Sure, build on potential toxic waste

The Santa Rosa County Commissioners had an opportunity to make a small step toward amending a sin of the past during their meeting last Thursday.

They chose not to.

They approved building of 16 homes over potentially contaminated water and soil in Gulf Breeze. Water Leaf subdivision is at just the beginning stages of the future building process. The roughly 8.84-acre property borders property that used to be a county dumping ground.

Nearby houses are having structural issues due to the ground settling on top of the piled-up garbage according to neighbors.

Abbey Rodamaker’s story has gotten national attention. She bought her land thinking she would build her family’s forever home. Instead, they found mountains of garbage awaiting them under the surface and water that tested positive for heavy metals. She called this to the attention of, well, everyone. Now, the Florida Department of Environmental Protection (FDEP) is coming out to test the water, including the wells of neighbors.

But the board’s meeting about Water Leaf felt a bit like an episode of “The Twilight Zone” as commissioners largely pretended not to understand that building homes on top of lead, barium and cadmium contaminated water is probably a bad idea. Most of the board effectively threw their hands up in the air and said polluted or not, we can’t just wait a couple of weeks to find out when FDEP comes to do their tests.

But Commissioner Bob Cole did question the whole thing. He said it seemed immoral to approve Water Leaf without at least checking that the water wasn’t toxic. What a novel concept. He got little support of that assertion from his fellow commissioners, save an agreement to table the issue from Commissioner Dave Piech.

The lawyer on the board, Commissioner Lane Lynchard, went as far as to say it would be illegal to hold the project up temporarily to be sure they weren’t building houses on top of an actual toxic dump. The “Harris Act” strikes again.

In Florida, the Bert J. Harris, Jr., Private Property Rights Protection Act, also known as the “Harris Act,” is a pretty significant piece of law. Like the name suggests, it pretty much says private citizens have a right to their property, a right to the use of their property within the existing laws and right to the financial benefits of that property and its use.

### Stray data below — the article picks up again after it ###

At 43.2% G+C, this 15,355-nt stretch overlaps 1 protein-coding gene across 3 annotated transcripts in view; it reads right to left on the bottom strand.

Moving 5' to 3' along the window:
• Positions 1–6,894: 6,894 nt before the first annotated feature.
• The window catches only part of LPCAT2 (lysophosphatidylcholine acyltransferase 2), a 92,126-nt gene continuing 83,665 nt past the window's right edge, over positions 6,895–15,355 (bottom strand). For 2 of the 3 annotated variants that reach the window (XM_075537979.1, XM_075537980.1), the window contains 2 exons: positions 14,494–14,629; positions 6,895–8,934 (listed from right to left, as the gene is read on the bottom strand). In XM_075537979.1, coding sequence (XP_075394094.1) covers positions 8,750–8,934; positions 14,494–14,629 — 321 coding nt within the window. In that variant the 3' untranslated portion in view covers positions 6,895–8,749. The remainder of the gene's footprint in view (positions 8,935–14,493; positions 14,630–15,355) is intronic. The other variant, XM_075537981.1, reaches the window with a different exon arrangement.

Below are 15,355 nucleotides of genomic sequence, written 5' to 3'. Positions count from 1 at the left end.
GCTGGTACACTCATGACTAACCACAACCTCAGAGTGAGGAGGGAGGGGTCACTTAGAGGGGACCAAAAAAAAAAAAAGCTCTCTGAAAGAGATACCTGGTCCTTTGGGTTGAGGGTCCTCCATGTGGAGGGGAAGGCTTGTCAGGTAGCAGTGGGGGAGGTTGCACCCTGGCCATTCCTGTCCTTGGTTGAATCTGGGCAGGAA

This is an important protection of fundamental rights in our state, but Santa Rosa County has taken it too far. The commission is so scared of violating the “Harris Act” they appear to be nothing more than a rubber stamp on development both big and small.

They are literally too scared of getting sued to stop future children from potentially drinking toxic dump water. That’s not even an exaggeration. If the heavy metals discussed are in the water table next door, it is possible that they have leached into the water table those future 16 houses could be drawing wells from. Just like the existing neighbors.

A bit of context: most of the currently sitting county commissioners have been burnt by the “Harris Act” before, including Cole. The county rejected a project that would have put a borrow pit and potential dumping site over the water supply for half the population, specifically those in the south end.

But the owner pointed out, in court, that they had met all the county’s legal requirements. The project was “grandfathered in” from the new well field protection rules in the county, meaning the borrow pit was legal. They sued and won, leaving the commission once bitten and twice shy.

Add to that the fact developers largely bank roll elections in the county, donating thousands to individual candidates each year at a rate higher than any other industry in Santa Rosa, and you can see how some of the politicians might hesitate.

But as Commissioner Cole so eloquently put it, this is a moral issue, not just a legal one.

It’s probably too late for Abbey Rodamaker to hold her sellers accountable for the putrid pollution she’s now saddled with, thanks in part to the ill-advised decisions of past county commissioners. But it is not too late to stop other future homeowners from finding out they’ve been poisoned by water full of heavy metals.

By approving the development without at least allowing FDEP to check first, the current county commissioners have made themselves no better than those that created the Gulf Breeze dump decades ago. And that’s a shame for the 16 families that may one day call Water Leaf home.    

As seen in the Nov. 21 issue of Navarre Press.
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